Death is total. But only two thirds of the creature who gave her life to become bacon and pork chops is useful.
The other 33% of her clever, snuffle-breathing body becomes landfill, wasted. Only 11% of her will separate from her quiet bones and wrap into anonymous packages, traveling 2,000 miles to sit in neat rows under the lights at Raley’s.
There, Kat will pick up a blushing loin roast. She will take it home and smear its surface with olive oil and garlic salt and give no thought to the sighs that shuddered against the muscle in her hands. Kat has twenty minutes to sear the loin and get it into the oven before her children climb the steps and fling open the door. 33% of the surfaces she scrubbed will be soiled again by dinner time, 11% of women have never had an orgasm.
Once, the pork loin was knit up against thoracic and lumbar vertebrae. It held together a column of zinging passions: wonder at a shadow on the cinderblock wall, longing for a jug of small, musical squeals, dread in a dark chute. Now, Kat takes it out of the oven and sets it on the counter under a tent of foil. She hurriedly swipes her lips and cheeks with pink; she has twenty minutes until she clocks in. The doctor says she needs to stop lifting with her back or she’s going to herniate a disc.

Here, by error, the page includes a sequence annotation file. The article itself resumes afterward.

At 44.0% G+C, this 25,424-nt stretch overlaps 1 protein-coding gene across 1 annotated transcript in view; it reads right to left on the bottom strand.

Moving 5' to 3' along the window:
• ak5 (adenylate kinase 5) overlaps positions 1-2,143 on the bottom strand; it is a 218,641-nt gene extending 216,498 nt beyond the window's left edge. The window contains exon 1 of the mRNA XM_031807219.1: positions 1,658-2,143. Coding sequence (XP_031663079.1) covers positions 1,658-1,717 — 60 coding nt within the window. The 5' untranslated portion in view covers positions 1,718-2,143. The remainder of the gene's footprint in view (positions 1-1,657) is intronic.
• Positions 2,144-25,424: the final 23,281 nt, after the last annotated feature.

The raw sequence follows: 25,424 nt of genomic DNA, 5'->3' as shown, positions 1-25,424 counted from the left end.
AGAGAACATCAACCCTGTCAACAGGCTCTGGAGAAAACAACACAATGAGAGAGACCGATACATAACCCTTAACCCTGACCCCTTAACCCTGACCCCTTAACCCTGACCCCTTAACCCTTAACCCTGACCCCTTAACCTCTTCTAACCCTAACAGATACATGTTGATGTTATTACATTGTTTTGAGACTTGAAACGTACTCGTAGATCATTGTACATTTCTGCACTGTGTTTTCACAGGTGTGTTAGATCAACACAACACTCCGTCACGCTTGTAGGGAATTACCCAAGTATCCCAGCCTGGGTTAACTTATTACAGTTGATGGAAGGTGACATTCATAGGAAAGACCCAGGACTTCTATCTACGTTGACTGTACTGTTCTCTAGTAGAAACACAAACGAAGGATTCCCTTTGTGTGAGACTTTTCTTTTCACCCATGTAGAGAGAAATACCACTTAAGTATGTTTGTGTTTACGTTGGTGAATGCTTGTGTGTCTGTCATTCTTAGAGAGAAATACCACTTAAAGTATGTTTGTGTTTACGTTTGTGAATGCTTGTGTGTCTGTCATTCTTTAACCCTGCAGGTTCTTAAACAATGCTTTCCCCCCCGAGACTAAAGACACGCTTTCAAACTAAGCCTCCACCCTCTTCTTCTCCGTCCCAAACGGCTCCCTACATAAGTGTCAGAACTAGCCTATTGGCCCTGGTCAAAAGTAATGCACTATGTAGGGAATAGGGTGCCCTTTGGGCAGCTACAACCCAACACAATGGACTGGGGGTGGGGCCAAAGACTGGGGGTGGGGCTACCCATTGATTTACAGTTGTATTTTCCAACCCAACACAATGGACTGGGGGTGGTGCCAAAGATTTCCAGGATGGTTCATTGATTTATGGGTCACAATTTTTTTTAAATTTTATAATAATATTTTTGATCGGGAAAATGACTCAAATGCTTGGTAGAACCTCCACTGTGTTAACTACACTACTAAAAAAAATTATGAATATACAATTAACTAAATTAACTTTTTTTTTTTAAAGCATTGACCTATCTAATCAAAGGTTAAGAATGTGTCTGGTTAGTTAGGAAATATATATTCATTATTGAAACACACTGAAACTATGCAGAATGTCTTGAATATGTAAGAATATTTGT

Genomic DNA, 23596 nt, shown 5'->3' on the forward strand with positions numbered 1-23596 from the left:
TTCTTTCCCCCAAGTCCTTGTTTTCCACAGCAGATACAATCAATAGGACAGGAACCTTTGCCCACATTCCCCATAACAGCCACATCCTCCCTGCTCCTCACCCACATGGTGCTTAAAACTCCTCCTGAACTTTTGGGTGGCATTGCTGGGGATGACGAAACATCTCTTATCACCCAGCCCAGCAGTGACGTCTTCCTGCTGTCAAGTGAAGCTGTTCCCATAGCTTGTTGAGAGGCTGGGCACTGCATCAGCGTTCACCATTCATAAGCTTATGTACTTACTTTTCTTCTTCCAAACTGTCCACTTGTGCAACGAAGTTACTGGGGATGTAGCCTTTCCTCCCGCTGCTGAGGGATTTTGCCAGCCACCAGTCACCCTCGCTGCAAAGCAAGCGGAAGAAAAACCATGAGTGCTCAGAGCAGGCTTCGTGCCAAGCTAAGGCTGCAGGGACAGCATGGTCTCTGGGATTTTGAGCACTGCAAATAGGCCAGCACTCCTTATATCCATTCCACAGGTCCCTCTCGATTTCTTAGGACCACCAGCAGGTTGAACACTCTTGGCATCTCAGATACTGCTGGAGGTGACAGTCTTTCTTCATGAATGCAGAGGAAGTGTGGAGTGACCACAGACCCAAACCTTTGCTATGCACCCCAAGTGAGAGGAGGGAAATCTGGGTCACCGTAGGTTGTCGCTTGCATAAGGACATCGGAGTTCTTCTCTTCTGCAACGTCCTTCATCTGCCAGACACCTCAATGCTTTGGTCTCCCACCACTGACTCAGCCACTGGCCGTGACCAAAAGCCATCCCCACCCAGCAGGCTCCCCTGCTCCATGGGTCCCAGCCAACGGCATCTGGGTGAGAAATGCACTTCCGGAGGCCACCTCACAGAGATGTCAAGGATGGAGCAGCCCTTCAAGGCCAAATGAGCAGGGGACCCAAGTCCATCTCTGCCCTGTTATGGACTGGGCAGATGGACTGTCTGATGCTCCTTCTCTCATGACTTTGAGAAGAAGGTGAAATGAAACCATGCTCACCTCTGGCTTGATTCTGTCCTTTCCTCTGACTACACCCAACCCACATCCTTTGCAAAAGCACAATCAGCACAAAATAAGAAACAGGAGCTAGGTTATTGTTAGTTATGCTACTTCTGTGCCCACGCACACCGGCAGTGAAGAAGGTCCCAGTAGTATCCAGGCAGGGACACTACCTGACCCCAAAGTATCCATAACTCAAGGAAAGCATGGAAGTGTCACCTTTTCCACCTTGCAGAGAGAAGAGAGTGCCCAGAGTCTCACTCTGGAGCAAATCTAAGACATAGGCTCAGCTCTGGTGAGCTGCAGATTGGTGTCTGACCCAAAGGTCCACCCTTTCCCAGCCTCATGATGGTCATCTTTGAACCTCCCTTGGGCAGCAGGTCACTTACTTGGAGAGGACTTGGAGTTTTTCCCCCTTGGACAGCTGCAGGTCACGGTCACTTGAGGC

When she gets home in the blue stillness of dawn, she tugs her scratchy uniform polo over her head and unlatches her bra. Kat’s husband and children sleep while she scrubs a thick, fragrant grease off the plates, the forks, the margin of the table and the rim of the sink.
On the counter, in the bottom of the roast pan, waits one round slice of pork loin. A mere 0.25% of her lonely carbon.